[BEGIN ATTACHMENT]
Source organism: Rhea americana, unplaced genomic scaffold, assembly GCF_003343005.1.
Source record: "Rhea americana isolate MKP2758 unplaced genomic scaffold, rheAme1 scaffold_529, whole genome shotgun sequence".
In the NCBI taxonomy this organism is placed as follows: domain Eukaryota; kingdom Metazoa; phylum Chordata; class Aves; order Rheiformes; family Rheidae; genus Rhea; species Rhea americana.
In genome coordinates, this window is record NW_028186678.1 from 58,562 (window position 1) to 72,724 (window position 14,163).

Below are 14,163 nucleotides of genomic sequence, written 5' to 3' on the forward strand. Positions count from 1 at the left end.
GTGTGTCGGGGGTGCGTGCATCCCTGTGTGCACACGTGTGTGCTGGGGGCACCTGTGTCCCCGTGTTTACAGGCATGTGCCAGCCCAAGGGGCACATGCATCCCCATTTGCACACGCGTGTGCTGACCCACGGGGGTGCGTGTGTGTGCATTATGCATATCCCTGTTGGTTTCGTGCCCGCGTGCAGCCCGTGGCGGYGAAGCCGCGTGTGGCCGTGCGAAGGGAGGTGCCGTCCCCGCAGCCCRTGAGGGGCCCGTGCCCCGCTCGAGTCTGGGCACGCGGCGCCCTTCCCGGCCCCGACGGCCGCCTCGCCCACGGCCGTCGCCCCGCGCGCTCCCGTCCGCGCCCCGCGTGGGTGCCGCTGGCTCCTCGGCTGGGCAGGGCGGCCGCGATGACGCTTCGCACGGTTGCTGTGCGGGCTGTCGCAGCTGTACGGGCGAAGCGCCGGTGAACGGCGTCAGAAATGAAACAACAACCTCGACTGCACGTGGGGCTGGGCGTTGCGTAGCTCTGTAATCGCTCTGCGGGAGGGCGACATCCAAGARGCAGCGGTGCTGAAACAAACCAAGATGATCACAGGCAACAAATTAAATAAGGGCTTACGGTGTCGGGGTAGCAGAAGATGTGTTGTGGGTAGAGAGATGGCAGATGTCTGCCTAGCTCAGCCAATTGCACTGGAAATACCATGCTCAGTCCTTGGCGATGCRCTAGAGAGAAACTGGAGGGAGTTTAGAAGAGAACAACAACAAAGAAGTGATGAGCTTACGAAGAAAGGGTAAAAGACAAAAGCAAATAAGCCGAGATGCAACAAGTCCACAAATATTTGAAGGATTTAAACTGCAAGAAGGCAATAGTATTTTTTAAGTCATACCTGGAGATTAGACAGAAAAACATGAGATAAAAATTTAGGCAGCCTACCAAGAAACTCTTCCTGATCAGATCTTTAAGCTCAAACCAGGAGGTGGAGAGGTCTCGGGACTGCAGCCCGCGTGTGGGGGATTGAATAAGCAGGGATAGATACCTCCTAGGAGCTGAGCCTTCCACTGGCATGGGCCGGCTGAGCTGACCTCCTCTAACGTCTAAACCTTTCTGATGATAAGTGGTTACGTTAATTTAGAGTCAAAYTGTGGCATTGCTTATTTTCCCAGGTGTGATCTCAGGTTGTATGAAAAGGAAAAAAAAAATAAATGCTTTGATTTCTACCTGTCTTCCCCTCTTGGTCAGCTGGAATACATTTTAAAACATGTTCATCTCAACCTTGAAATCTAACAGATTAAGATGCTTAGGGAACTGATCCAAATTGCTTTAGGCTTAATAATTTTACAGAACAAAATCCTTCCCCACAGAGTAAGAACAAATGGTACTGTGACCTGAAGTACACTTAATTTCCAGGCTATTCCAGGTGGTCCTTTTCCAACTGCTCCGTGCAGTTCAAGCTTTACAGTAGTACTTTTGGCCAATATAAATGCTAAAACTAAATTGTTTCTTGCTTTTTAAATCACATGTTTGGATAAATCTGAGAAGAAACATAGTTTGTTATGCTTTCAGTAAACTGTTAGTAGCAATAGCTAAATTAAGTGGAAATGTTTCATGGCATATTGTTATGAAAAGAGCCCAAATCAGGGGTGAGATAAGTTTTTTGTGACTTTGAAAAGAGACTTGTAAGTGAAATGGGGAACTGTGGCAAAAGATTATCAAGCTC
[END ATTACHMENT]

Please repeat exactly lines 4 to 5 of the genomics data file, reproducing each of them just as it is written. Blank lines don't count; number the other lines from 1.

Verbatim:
In genome coordinates, this window is record NW_028186678.1 from 58,562 (window position 1) to 72,724 (window position 14,163).

Below are 14,163 nucleotides of genomic sequence, written 5' to 3' on the forward strand. Positions count from 1 at the left end.